F had the stomach flu Sunday night. I'd never really considered how different it is to experience the stomach flu from the point of view of a parent—it's nearly as horrible as it is to be the one sitting by the toilet. (And why is it these things start at night?? Why can't we have a great game of repeat puking and changing clothes and bathing when I'm already awake?) I think I did 4 loads of laundry between 10pm and 3am. Sheets, mattress cover, pjs, rags we used to mop up, sometimes our own clothes. It's funny what you find yourself doing without complaint, what seems normal at the time; when I told my cousin R about it she remembered the time her 1 year old son was sick and she caught the puke in her hands. Thank earth we haven't gotten it yet—I'm going with the thought that our immune systems were able to handle it. Mitch says every time he eats anything he assesses what it will be like coming back up. Lovely.
Yesterday we wouldn't let her eat even though she was starving and asking for food and milk all the time, poor girl. (Well, I did give her milk first thing, thinking it had been several hours since she last threw up, and she drank 1/2 a bottle and immediately threw it up all over the floor and her pjs.) She'd sign for milk and for food and then just cry and cry. The nurse said to only give her little sips of water, so we'd hand her the sippy cup and she'd grab it and chug at it like she was parched, and we'd have to pull it away. It broke my heart a little.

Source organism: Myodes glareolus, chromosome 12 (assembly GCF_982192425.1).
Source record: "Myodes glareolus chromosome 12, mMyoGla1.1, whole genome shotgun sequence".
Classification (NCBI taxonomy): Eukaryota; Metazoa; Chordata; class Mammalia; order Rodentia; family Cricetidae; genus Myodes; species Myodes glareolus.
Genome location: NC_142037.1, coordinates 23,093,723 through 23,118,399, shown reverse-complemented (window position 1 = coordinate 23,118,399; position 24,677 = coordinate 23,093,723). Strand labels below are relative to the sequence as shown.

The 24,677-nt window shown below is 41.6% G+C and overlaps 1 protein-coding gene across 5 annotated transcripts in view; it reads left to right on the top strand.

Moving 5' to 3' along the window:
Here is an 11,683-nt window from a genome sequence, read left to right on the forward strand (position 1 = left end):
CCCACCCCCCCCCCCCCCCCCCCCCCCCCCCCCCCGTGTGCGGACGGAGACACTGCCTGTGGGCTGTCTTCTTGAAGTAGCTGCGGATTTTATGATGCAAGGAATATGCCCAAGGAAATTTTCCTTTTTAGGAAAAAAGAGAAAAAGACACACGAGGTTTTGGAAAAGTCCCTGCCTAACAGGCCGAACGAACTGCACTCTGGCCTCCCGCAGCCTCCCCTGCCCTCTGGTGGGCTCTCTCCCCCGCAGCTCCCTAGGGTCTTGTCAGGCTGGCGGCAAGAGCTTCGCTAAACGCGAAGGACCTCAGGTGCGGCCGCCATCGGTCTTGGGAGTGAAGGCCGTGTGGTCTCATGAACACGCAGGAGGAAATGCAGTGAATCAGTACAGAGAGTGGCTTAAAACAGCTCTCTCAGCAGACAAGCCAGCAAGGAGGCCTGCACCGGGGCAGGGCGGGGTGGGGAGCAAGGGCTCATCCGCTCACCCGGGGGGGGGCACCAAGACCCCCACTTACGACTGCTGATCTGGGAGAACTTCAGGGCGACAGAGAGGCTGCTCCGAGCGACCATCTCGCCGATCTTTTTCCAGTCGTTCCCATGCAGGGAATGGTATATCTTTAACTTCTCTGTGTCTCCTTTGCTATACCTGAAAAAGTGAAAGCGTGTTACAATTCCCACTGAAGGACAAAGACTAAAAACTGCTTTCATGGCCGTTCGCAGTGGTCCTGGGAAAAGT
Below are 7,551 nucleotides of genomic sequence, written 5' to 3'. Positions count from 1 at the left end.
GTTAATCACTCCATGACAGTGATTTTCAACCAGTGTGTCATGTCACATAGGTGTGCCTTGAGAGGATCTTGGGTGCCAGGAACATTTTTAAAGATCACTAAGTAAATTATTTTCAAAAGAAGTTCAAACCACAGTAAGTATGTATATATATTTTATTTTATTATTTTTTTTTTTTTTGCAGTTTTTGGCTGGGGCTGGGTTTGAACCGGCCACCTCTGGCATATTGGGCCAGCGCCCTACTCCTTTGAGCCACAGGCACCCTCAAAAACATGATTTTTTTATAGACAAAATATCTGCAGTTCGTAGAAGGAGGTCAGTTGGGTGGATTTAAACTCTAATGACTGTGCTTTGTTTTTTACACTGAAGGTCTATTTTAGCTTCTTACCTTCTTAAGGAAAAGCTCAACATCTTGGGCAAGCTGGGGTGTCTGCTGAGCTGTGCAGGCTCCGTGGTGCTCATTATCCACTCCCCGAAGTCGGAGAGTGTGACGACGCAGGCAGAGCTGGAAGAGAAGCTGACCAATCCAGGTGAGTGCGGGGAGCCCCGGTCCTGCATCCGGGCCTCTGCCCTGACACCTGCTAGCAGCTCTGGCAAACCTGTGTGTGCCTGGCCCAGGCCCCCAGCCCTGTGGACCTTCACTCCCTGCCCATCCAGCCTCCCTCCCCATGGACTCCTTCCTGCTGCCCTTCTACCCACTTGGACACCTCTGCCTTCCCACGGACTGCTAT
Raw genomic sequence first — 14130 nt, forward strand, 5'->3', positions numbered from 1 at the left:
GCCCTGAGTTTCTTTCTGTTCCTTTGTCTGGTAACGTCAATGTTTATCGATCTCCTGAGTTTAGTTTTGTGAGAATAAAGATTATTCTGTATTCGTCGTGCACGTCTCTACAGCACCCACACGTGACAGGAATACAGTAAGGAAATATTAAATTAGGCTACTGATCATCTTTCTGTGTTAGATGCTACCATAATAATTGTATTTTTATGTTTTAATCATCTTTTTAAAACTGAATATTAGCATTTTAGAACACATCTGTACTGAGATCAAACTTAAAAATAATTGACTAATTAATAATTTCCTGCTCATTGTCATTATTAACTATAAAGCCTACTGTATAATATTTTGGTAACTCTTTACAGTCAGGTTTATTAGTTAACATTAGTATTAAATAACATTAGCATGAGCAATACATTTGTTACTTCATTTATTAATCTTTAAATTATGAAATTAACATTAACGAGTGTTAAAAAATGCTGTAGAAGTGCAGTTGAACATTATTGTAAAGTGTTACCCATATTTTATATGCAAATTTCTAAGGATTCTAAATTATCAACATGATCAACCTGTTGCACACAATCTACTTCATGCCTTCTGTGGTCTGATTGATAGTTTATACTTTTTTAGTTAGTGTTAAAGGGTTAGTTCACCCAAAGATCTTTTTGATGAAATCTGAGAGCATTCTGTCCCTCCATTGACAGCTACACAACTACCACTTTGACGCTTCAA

It's funny what it does to you, coming in to see her sitting up in the crib covered in vomit—the instant adrenaline, the worry, the need to make things as right as you can. I can't imagine how in the hell a single parent does this kind of thing. Mitch was stripping her down while I was running for rags; he was rubbing her back and telling her it was all right as she cried in fear while I stuffed laundry into the washer; one of us ran the bath while the other pulled sheets off the bed. It was a team effort.
It's good to have a team.